The only badger in the UK is the Eurasian Badger (Meles meles)

Badgers are closely related to otters, stoats, weasels, polecats and pine martens.

The face and snout are the characteristic black and white, however the body hair can vary in colour depending on soil, diet and genes.

They are largely nocturnal, normally shy, retiring animals that live in social or family groups known as clans.

A badger’s home is called a sett. The sett is an underground home, often with a labyrinth of tunnels involving the excavation of tons of earth. Tunnels can be several metres deep and spread out over a large area.

An adult can grow up to 36″ long and usually weighs from 22 to 27 lbs.

Badger prints are broader than they are long with five toes and five long, non-retractable powerful claws that they use for digging.  The equivalent to our small toe is often hard to find as it makes a very light impression.

The sense of smell is the most important of the badger’s senses. Badgers forage for food with their snouts constantly sniffing the ground ahead of them.

Badgers are omnivorous and will eat a wide variety of foods, although their main diet consists of earthworms, up to 200 per day.

Badgers are less active during winter months but they do not hibernate.

The mating process involves “delayed implantation”. Although females are able to mate any time after the cubs are born the fertilized egg does not implant in the uterus until December.

Badger cubs are normally born in February, the number of cubs usually being between one and three. Cubs emerge about May after spending the first 8-10 weeks underground.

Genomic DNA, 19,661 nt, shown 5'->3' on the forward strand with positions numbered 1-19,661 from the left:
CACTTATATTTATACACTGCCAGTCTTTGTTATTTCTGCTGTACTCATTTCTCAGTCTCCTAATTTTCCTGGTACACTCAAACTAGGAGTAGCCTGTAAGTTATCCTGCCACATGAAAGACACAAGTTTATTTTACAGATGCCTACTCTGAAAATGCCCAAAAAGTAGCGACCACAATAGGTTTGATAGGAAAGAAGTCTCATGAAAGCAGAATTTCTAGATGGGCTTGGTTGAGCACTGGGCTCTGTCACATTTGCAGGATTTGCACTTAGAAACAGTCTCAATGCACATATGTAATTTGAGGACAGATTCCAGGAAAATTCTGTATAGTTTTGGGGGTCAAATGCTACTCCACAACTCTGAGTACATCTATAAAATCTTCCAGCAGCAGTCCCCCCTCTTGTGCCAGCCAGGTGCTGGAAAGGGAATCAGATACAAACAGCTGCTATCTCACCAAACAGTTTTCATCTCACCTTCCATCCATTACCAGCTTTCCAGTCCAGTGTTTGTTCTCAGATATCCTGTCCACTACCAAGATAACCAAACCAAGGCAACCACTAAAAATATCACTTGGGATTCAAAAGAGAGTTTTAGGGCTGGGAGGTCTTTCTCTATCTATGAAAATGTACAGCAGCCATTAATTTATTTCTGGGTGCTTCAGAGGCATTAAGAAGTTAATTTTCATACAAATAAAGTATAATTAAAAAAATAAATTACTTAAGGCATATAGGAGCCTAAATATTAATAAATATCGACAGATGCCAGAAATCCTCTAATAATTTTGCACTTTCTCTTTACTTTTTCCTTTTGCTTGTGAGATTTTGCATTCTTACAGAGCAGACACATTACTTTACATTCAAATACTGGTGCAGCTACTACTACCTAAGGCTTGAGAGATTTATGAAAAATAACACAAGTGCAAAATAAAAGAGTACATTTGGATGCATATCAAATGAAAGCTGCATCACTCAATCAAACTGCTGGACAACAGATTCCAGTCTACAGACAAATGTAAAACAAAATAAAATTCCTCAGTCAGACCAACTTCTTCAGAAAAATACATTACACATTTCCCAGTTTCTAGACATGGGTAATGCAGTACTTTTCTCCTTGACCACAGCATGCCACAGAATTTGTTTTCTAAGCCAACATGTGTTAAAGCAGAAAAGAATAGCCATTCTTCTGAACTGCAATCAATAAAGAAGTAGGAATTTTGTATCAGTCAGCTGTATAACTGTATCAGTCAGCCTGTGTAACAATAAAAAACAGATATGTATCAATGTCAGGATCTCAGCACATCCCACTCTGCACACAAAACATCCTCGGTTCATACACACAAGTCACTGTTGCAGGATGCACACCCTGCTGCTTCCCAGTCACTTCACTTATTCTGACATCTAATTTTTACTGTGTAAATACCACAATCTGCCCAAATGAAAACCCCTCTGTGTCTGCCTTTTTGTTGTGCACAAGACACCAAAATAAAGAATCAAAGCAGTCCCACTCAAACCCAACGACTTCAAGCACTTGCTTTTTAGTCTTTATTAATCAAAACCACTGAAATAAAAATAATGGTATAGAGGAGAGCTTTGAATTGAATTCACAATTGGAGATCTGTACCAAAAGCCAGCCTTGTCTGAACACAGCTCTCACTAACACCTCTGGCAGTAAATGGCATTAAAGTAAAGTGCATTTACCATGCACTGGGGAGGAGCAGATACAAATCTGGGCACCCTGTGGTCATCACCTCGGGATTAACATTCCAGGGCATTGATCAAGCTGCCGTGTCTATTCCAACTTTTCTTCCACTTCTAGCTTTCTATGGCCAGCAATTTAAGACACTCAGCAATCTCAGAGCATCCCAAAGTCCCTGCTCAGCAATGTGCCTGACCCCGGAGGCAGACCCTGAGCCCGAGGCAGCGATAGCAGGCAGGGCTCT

Badger colouration is variable and depends on the substrate that they are living in or habiting at the time.  When badgers are dug they can look disheveled and dirty and more easily pick up surrounding area colour.

Badger hair is rough and this causes particles of soil to become attached while they move about in the sett as well as from surrounding vegetation and other surfaces they come into contact with.

In the monograph of 1948 and 1962 (second edition) in the New Naturalist Monograph “The Badger” by Ernest Neal  reference is made to the colouring looking grey from a distance though there is a lot of variation.  Dr Neal then goes on to describe in some depth the composition of the colouring. Reference is also made that in diurnal animals the upper parts are darker than the under which produces an appearance of flatness and tonal-similarity against a background when light rays of varying intensity strike the animal.  With nocturnal animals, including the Badger, the opposite is true.  The colour variation in dorsal area hairs which are most commonly seen in a fleeing badger can vary significantly depending on the age of the beast concerned.  The percentage of white to black proportions of individual hairs increases with age.  It is also known and commented on by Dr Neal that there are variations in greyness with some verging on silvery. A yellowish form is also known to occur which can influence the overall colour view.

In the 1986 book “The Natural History of Badgers” by Ernest Neal which was reprinted in 1987 and 1990 Dr Neal makes reference to the fact that there are at least three easily recognized colour variations: melanistic, albino and erythristic, but that there are also intermediates between these three categories caused by varying amounts of melanin deposited in the guard hairs.  There are also colour varieties which do not fit into any of the above categories, notably a sandy yellow badger.   The above references are also mentioned in the most recent monograph published about badgers namely “Badger” by Prof. Timothy J Roper.  It should also be noted that badger colouring can be affected by the local soils as well as moisture.  When badger fur is damp or wet it appears a different shade to when dry.  Badgers normally being very clean animals look after their fur, however due to tunneling, foraging and other external influences their coat may temporarily take on the hue of the surrounding substrate.  This could include picking up dirt from a bag or floor when in captivity.  Once free and able to spend time the badger will groom to ensure its fur stays clean.